Bernard Kenny, a 79-year-old former miner, died on Monday following a battle with cancer, his son Phil said.
He was awarded a George Medal for his courage in trying to fend off the attack by the right-wing extremist Thomas Mair in Birstall, West Yorkshire, in June last year.
Mr Kenny was stabbed and seriously injured - and could have died but recovered, shunning publicity in the aftermath of the murder.
Timeline of events surrounding Bernard Kenny's desperate and brave bid to save murdered MP Jo CoxIn a statement on behalf of the Cox family, her sister, Kim Leadbeater, said: "It was with deep sadness that we heard from Bernard Kenny's son, Phil, that his dad had passed away on Monday.
"Having kept in touch with the Kenny family since Jo's murder, we were aware of his illness.
"Bernard was a true hero and a shining example of Yorkshire and British bravery.
"He restored our faith in humanity and we will be forever grateful for the attempt he made to intervene when Jo was killed.
"Our thoughts and love are with Doreen, Phil and the whole Kenny family and with Bernard's many friends at this time."
Her widower, Brendan Cox, tweeted on Tuesday: "Bernard Kenny was a hero, he personified the best of our country; risking his own safety to help others.
"Our thoughts and love are with his family."
Tracy Brabin, who was elected MP for Batley and Spen after the death of Mrs Cox, said: "My heartfelt condolences go out to Bernard's family at this sad time.
"I hope they will take comfort in the fact that Bernard will forever be remembered as a true hero, both as a member of the miners' rescue team and as a constituent of Batley and Spen who risked his life to protect Jo Cox.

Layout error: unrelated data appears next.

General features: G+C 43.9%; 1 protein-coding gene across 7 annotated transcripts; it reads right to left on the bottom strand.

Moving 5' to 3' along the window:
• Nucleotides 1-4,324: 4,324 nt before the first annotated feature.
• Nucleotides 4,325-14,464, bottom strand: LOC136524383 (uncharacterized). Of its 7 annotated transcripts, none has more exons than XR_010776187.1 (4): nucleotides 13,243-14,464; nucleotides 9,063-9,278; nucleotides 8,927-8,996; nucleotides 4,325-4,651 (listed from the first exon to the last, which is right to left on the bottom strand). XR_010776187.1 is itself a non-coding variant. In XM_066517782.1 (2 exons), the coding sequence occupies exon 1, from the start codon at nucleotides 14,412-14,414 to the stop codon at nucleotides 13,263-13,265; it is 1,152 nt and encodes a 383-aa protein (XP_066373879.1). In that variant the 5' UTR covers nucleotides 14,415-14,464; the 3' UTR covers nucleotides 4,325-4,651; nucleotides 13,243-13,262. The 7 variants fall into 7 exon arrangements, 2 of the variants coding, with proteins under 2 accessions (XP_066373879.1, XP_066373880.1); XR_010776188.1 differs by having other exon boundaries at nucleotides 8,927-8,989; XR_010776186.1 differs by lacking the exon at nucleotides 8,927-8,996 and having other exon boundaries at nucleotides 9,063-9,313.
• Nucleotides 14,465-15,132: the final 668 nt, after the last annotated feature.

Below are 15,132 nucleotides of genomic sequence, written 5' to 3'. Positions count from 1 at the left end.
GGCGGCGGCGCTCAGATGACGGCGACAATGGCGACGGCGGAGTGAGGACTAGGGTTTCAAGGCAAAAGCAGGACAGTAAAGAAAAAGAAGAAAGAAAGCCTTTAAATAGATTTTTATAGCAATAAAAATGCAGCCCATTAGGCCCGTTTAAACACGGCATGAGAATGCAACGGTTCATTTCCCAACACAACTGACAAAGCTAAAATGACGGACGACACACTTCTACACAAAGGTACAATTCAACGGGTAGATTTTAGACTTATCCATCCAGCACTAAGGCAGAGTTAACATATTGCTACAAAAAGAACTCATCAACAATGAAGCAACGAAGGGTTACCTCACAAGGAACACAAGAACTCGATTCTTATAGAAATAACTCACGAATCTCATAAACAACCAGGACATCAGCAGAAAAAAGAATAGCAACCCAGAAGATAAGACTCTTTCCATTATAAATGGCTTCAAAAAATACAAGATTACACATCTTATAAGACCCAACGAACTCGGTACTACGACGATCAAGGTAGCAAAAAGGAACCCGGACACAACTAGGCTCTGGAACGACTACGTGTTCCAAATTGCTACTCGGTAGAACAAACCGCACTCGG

"Bernard was brave and selfless, we will never forget him."
Phil Kenny, a retired geography teacher who by coincidence taught Mrs Cox, said his father died with his wife Doreen by his side.
Mr Kenny told the Huddersfield Daily Examiner his father was an "excellent bloke".
He revealed the keen Huddersfield Town fan had seen the side win their play-off final to get promoted to the Premier League but was not well enough to see them win their first game of the season and briefly top the league.
He said he played radio commentary of the game and had read his unconscious father reports of the game and hoped he was well enough to understand.
At Mair's trial at the Old Bailey, the jury heard the pensioner was waiting for his wife outside the library in Birstall when he saw Mair going "berserk".
He said in a statement to police: "I thought if I could jump onto the back, I could take him down.
"I thought he was thumping her until I saw the blood. I saw he had a knife in his hands. It was what I call a dagger. The blade was about nine inches.
"Just as I got short of him, he turned around and saw me. He shoved the knife in and it hit me in the stomach.
"The blood started pouring out between my fingers. I saw the blood and I thought 'Oh my God'."
Mr Kenny described Mair's actions as a "pure act of evil".
After the attack, more than 80,000 people signed an online petition calling for Mr Kenny to be awarded the George Cross for his bravery.
Mr Kenny, who shared a birthday with Mrs Cox, worked as a miner for 40 years and is a former member of the Gomersal Mines Rescue team which tried to save victims of the Lofthouse mine disaster in 1973.
Neo-Nazi Mair was given a whole life sentence for the murder of Mrs Cox, and was also found guilty of causing grievous bodily harm to Mr Kenny and possession of a gun and dagger.